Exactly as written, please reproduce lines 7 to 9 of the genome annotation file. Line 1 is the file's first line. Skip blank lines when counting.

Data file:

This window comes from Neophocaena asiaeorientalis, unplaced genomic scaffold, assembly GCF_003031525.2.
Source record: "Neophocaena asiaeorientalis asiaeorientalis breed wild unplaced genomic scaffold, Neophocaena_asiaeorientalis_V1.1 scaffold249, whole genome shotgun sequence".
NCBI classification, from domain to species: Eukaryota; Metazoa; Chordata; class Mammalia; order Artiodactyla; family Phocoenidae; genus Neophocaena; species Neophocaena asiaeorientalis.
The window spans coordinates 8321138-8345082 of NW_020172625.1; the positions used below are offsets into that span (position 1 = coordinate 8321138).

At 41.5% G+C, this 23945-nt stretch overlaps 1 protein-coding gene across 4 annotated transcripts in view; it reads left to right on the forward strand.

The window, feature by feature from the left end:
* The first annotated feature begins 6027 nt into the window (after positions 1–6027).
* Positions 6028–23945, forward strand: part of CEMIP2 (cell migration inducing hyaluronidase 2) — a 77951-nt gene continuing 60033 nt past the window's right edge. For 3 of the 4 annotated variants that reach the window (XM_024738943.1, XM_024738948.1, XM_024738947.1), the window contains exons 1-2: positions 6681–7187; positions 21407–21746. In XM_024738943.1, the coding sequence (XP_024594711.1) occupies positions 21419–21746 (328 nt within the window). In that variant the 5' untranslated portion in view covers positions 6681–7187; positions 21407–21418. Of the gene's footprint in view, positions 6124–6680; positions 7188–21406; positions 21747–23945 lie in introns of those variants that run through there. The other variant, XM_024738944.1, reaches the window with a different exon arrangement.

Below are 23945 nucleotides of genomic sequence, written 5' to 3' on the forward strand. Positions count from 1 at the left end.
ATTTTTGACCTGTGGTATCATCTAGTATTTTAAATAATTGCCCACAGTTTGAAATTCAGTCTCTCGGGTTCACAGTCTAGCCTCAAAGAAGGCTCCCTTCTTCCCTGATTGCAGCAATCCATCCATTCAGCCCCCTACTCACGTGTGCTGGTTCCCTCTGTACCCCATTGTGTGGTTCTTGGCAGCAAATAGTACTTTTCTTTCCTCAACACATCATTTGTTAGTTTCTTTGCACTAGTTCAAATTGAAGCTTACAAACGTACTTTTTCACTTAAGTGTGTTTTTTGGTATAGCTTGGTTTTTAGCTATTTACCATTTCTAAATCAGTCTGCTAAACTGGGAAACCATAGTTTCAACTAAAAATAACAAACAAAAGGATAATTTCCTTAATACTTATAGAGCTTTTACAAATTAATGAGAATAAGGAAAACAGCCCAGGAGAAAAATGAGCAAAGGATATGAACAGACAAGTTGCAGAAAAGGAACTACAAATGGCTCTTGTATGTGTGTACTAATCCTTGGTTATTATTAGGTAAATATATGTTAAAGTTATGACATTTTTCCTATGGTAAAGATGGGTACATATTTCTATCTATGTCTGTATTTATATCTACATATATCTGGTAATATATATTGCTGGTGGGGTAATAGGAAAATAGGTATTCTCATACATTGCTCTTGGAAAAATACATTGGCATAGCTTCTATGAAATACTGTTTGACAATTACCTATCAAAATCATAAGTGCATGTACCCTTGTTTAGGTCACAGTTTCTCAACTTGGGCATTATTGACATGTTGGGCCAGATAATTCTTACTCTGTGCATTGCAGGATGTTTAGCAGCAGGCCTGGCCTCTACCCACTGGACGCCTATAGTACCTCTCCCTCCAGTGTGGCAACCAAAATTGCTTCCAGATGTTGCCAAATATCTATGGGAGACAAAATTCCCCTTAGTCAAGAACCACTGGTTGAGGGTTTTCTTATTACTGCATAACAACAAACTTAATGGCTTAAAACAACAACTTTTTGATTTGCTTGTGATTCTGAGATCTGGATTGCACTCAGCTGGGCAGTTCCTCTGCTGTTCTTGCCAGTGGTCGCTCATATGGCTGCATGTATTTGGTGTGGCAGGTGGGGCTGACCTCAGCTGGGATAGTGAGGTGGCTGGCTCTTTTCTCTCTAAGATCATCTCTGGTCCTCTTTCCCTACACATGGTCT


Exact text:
* The first annotated feature begins 6027 nt into the window (after positions 1–6027).
* Positions 6028–23945, forward strand: part of CEMIP2 (cell migration inducing hyaluronidase 2) — a 77951-nt gene continuing 60033 nt past the window's right edge. For 3 of the 4 annotated variants that reach the window (XM_024738943.1, XM_024738948.1, XM_024738947.1), the window contains exons 1-2: positions 6681–7187; positions 21407–21746. In XM_024738943.1, the coding sequence (XP_024594711.1) occupies positions 21419–21746 (328 nt within the window). In that variant the 5' untranslated portion in view covers positions 6681–7187; positions 21407–21418. Of the gene's footprint in view, positions 6124–6680; positions 7188–21406; positions 21747–23945 lie in introns of those variants that run through there. The other variant, XM_024738944.1, reaches the window with a different exon arrangement.

Below are 23945 nucleotides of genomic sequence, written 5' to 3' on the forward strand. Positions count from 1 at the left end.